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Magazines In Improbable, And Perhaps Irreproducible, Clash

Imagine it as F. Lee Bailey meets Albert Einstein, with David Letterman hovering in the background. The Annals of Improbable Research (AIR) and the Journal of Irreproducible Results (JIR), two of a handful of publications that take an intentionally humorous view of science and scientists, are moving slowly toward a date in court. George H. Scherr, publisher of JIR, is suing Marc Abrahams, editor of AIR, and Improbable Research Inc., AIR's parent company, for what Scherr claims is unfair competi

Peter Gwynne

Imagine it as F. Lee Bailey meets Albert Einstein, with David Letterman hovering in the background. The Annals of Improbable Research (AIR) and the Journal of Irreproducible Results (JIR), two of a handful of publications that take an intentionally humorous view of science and scientists, are moving slowly toward a date in court. George H. Scherr, publisher of JIR, is suing Marc Abrahams, editor of AIR, and Improbable Research Inc., AIR's parent company, for what Scherr claims is unfair competition, deceptive trade practices, and trademark infringement.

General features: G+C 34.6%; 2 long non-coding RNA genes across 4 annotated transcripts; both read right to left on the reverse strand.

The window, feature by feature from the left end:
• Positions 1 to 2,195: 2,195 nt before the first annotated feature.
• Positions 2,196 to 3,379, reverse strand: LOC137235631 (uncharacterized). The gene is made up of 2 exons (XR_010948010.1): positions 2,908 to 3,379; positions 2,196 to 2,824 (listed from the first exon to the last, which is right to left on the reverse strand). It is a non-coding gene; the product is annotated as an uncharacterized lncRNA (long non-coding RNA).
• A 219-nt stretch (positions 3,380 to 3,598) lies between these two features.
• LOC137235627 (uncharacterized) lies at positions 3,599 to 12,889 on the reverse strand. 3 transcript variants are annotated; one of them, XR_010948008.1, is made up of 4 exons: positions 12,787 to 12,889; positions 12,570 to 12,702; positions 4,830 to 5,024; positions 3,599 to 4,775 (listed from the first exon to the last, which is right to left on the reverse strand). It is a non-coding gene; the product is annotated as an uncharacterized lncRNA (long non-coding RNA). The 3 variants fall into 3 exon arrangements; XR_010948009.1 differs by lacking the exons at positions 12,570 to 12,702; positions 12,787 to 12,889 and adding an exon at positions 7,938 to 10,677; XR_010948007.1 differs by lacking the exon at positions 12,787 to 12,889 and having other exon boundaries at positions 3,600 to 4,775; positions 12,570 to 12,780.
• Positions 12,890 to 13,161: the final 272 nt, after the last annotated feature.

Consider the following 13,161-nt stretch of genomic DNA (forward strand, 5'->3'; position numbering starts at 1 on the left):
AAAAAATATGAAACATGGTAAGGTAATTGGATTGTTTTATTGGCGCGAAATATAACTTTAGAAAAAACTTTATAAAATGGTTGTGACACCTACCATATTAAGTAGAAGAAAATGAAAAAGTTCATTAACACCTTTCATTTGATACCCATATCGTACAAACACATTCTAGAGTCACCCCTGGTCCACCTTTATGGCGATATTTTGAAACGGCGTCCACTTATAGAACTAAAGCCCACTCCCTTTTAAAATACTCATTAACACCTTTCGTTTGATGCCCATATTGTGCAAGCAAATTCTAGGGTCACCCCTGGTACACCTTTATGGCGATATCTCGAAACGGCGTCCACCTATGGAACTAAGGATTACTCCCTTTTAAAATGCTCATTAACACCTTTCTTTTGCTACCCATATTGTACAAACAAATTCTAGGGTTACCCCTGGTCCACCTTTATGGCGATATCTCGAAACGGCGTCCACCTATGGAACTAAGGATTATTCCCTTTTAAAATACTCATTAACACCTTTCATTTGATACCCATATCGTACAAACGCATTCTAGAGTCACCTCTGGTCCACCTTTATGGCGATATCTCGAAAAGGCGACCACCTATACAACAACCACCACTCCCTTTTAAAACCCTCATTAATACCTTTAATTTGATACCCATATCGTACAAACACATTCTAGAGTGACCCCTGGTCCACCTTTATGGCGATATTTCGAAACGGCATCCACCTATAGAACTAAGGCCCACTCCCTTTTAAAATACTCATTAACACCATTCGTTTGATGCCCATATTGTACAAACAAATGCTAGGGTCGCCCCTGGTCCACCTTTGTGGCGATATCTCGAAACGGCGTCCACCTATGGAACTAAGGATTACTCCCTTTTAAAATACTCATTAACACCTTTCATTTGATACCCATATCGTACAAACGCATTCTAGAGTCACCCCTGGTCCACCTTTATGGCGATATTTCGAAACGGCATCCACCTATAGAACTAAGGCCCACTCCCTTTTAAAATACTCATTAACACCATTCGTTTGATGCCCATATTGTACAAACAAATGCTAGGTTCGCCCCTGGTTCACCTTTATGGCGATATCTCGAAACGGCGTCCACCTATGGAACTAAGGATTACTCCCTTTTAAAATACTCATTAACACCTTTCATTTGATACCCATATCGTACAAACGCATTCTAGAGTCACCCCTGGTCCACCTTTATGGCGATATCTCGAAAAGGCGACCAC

The case has everything that addicts of Court TV have come to expect in big trials, and more: a claim for significant damages, originally to the tune of $4.2 million with a recent increase to $8.1 million; a charge of racketeering; a 1.5-inch-thick complaint document, including exhibits; an assertion of ownership of an event, the Ig Nobel Prizes, that has gained a stellar...

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